14 janvier 2022 | International, Naval

Wanted: New missions for the littoral combat ship

Even as the Navy tries to wrap up testing of two LCS mission packages years after their original fielding dates, service leadership is also polling fleet commanders on alternate mission ideas for the LCS ships.


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  • Space Force picks launch provider for 44 technology demonstration satellites

    14 avril 2020 | International, Aérospatial

    Space Force picks launch provider for 44 technology demonstration satellites

    Nathan Strout   VOX Space will launch 44 technology demonstrator satellites into orbit for the U.S. Space Force, the Space and Missile Systems Center announced April 10. Under the $35 million task order, VOX Space, a wholly owned subsidiary of Virgin Orbit, will provide launch services for Space Test Program-S28 (STP-S28), an effort to put demonstrator satellites on orbit to test and develop new space situational awareness and communications technologies for the military. VOX Space will launch the 44 small satellites into low earth orbit using three of their LauncherOne rockets. Unlike traditional launches where the rockets start from a vertical position on a pad, the LauncherOne rockets are launched in midair from a Boeing 747 aircraft. The first launch is tentatively slated for October 2021. While four companies are battling for five years of contracts under the National Security Space Launch effort, which will place the country’s large exquisite satellites on orbit, the U.S. military and the intelligence community have looked to exploit the growing commercial small launch market under new contracting mechanisms. For instance, the National Reconnaissance Office has begun using its new “rapid acquisition of a small rocket” contract vehicle in 2020, successfully launching its first payload under that program with Rocket Lab in January. A second planned launch with Rocket Lab slated for March was delayed due to the COVID-19 situation. The VOX Space award is the first task order under Orbital Services Program-4 — an indefinite delivery, indefinite quantity contract awarded to eight companies by the Space and Missile Systems Center in October. OSP-4 is a follow-on to OSP-3, which expired in November. Like it’s predecessor, OSP-4 is the Defense Department’s effort to leverage the growing commercial small launch market to put government payloads on orbit. The program enables the launch of payloads greater than 400 pounds to any orbit within 12-24 months after a task order is awarded. Last year, the Air Force said it expected to use OSP-4 to launch 20 missions over a nine-year period. “The competitive award of the STP-S28 task order is a prime example of the flexible and responsive contracting processes the Launch Enterprise is using to deliver resilient and affordable space capabilities to our Nation,” said Col. Rob Bongiovi, director of SMC’s Launch Enterprise Systems Directorate. “In today’s contested space domain, contracts must be flexible and responsive to meet the challenges facing the warfighter. I’m proud of the work the Small Launch and Targets Division accomplished in awarding the STP-S28 task order in only five months using the OSP-4 contract.” https://www.c4isrnet.com/battlefield-tech/space/2020/04/13/space-force-picks-launch-provider-for-44-technology-demonstration-satellites/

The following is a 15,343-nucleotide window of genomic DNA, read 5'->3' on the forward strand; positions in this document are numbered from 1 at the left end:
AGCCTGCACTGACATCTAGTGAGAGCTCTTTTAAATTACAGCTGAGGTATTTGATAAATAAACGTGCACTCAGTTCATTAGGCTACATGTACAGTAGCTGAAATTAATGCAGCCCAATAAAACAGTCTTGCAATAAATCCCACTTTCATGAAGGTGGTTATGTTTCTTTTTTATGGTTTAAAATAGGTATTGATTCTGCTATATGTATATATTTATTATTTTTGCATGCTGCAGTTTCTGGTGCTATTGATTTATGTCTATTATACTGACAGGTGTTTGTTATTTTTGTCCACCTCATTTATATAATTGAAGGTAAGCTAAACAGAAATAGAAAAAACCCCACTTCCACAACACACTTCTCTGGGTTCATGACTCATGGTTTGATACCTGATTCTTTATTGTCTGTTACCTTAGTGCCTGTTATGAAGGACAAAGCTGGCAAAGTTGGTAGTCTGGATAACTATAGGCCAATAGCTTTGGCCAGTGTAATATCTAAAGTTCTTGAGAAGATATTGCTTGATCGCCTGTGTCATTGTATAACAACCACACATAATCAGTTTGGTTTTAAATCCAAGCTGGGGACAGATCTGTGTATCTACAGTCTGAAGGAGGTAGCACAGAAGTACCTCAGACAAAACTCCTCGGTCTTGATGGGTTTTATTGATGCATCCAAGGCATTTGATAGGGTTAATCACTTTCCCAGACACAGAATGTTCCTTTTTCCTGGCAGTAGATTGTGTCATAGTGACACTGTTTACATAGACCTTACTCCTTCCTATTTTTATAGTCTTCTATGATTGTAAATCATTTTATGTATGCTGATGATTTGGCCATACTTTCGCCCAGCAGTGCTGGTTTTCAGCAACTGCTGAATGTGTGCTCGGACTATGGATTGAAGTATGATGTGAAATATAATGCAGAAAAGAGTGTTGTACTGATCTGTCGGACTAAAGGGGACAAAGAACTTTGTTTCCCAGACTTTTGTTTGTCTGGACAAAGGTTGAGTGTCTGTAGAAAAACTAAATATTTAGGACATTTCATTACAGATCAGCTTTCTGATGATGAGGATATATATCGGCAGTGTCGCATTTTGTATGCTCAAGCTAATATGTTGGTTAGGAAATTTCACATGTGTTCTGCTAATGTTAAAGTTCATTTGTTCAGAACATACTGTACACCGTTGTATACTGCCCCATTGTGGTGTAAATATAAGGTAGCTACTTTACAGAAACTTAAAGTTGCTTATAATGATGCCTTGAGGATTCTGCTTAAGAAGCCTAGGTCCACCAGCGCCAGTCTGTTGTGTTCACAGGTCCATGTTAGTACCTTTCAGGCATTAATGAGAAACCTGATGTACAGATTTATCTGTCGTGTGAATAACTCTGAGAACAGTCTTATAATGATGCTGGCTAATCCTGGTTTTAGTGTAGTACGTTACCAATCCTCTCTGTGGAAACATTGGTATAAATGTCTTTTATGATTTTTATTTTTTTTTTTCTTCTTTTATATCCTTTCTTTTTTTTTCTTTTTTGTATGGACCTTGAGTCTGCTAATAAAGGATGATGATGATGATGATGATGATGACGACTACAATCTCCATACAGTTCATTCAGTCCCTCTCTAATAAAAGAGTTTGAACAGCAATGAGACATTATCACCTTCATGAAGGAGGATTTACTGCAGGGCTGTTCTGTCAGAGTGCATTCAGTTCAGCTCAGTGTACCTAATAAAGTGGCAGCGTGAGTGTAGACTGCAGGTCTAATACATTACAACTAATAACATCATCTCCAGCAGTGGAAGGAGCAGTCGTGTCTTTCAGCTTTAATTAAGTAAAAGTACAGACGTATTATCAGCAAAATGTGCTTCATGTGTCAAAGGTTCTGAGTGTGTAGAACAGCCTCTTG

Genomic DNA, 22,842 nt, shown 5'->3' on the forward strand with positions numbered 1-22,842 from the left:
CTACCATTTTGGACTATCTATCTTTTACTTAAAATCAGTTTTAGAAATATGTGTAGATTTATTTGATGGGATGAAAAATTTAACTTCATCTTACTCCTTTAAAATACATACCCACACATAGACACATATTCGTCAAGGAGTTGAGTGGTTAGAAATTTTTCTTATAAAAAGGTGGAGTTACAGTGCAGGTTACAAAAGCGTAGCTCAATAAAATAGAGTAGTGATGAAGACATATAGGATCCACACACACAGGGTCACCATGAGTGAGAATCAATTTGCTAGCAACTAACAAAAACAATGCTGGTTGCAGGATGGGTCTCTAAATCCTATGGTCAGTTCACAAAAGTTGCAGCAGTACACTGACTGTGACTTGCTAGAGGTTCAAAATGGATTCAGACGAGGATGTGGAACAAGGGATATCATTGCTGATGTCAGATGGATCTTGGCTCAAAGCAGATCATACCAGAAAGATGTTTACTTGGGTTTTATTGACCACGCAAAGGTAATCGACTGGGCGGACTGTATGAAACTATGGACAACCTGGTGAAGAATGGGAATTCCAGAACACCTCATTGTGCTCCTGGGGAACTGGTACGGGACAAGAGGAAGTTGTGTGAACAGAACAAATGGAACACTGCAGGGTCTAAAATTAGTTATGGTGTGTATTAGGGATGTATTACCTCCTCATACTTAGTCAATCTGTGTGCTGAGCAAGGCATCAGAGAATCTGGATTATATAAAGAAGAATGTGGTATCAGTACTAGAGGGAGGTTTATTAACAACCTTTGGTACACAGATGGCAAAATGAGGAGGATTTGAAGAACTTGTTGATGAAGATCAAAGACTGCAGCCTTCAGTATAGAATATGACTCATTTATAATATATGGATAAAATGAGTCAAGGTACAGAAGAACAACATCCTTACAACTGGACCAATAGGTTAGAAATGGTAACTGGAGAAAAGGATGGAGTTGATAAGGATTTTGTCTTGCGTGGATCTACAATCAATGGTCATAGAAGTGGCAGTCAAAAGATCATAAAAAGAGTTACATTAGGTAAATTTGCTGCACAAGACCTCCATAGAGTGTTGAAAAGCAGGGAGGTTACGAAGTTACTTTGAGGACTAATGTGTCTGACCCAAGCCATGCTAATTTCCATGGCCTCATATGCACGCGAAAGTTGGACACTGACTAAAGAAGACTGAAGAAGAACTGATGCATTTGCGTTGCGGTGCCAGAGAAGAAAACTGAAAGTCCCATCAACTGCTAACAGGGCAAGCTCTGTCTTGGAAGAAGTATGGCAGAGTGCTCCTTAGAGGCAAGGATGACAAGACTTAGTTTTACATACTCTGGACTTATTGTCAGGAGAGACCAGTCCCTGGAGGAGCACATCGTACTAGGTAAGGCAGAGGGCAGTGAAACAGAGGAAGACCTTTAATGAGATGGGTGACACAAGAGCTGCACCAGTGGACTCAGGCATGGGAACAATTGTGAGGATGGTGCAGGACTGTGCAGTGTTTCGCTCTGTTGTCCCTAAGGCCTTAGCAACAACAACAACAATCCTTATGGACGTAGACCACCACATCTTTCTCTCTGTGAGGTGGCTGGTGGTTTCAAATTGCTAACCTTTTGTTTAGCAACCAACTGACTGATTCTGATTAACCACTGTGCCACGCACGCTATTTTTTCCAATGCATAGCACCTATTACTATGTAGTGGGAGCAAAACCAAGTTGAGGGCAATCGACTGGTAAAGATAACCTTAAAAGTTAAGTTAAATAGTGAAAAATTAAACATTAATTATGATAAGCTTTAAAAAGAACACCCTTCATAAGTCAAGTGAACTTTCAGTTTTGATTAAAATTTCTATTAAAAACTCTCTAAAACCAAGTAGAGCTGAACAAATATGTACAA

• Support Swells For New Indo-Pacom Funding; Will Money Follow

    29 mai 2020 | International, Naval

    Support Swells For New Indo-Pacom Funding; Will Money Follow